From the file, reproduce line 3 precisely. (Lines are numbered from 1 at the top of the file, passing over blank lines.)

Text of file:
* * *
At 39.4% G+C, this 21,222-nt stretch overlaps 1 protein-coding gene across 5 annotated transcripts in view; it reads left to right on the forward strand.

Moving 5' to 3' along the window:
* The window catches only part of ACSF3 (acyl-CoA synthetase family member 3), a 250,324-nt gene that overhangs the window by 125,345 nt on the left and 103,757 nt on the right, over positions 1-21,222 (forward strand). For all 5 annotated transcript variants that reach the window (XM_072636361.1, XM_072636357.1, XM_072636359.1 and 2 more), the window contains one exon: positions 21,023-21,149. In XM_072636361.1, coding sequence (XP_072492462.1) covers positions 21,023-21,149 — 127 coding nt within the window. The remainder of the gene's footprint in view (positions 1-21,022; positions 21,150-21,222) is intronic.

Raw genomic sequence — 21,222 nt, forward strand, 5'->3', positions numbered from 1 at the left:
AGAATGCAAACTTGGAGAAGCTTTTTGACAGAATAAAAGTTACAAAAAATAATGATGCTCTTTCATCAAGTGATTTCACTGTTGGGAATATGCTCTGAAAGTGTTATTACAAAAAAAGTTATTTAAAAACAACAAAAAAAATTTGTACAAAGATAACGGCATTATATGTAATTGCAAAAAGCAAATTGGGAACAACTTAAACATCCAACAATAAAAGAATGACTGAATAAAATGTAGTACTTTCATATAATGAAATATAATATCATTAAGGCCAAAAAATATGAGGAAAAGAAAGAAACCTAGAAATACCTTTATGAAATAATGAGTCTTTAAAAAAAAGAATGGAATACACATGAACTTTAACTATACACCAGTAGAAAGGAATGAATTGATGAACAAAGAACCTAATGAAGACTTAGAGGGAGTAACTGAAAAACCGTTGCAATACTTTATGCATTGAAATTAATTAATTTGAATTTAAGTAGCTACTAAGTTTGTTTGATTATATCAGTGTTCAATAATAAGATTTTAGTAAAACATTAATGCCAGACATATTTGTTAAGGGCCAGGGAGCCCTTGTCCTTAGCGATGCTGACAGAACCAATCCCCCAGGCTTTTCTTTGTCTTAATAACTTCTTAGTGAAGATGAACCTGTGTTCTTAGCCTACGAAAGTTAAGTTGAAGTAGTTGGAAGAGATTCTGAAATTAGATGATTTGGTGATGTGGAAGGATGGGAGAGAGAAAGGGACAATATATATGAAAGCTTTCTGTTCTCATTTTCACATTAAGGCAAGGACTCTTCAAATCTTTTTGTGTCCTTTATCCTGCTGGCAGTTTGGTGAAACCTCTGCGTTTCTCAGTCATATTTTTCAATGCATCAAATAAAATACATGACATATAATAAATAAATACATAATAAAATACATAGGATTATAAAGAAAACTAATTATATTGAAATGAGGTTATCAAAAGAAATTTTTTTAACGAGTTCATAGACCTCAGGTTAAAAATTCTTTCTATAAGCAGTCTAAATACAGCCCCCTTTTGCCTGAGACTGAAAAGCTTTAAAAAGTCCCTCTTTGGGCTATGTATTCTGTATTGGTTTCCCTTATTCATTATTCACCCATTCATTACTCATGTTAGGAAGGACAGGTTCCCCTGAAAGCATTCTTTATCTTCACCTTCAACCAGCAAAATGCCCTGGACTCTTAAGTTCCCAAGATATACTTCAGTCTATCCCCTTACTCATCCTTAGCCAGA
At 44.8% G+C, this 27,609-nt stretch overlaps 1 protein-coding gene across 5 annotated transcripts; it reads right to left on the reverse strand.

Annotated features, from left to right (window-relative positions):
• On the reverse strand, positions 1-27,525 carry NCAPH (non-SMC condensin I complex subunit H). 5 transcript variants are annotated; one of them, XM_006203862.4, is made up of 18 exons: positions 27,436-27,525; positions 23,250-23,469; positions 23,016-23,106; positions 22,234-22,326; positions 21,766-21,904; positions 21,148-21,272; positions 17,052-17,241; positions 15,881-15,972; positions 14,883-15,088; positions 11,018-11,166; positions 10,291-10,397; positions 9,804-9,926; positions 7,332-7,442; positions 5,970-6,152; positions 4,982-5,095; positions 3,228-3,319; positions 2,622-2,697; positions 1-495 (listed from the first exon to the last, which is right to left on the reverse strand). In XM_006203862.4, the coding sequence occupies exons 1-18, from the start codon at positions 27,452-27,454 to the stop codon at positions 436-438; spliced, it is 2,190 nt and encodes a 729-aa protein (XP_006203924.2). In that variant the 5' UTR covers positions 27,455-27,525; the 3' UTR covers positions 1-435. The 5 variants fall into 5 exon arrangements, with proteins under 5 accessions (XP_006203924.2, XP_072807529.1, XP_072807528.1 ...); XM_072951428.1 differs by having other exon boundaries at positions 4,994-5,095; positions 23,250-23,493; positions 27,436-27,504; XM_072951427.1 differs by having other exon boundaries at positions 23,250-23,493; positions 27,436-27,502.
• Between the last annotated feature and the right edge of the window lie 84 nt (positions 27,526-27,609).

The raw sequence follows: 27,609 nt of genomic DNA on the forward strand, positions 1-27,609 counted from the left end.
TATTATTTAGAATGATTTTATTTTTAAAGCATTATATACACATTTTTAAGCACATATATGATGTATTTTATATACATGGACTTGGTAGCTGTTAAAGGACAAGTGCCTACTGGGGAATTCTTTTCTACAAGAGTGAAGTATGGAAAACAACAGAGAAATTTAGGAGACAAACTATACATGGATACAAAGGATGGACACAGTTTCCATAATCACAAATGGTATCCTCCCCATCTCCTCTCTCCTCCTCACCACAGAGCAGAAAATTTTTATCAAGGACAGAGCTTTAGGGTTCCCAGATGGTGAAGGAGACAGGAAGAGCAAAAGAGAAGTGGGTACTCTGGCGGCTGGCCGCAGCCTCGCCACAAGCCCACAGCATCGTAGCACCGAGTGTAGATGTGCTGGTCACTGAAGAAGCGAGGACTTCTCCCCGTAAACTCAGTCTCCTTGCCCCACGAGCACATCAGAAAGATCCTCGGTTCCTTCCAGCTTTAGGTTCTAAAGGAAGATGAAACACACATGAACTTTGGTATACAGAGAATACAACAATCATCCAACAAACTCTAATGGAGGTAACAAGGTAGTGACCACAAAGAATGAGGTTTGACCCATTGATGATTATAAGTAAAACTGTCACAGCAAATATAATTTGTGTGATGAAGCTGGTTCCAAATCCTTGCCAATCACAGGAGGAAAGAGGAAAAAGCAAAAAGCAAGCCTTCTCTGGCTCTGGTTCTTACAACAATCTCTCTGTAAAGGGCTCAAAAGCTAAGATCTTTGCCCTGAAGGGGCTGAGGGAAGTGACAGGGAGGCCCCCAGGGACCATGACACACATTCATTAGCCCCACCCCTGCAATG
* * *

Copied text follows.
* The window catches only part of ACSF3 (acyl-CoA synthetase family member 3), a 250,324-nt gene that overhangs the window by 125,345 nt on the left and 103,757 nt on the right, over positions 1-21,222 (forward strand). For all 5 annotated transcript variants that reach the window (XM_072636361.1, XM_072636357.1, XM_072636359.1 and 2 more), the window contains one exon: positions 21,023-21,149. In XM_072636361.1, coding sequence (XP_072492462.1) covers positions 21,023-21,149 — 127 coding nt within the window. The remainder of the gene's footprint in view (positions 1-21,022; positions 21,150-21,222) is intronic.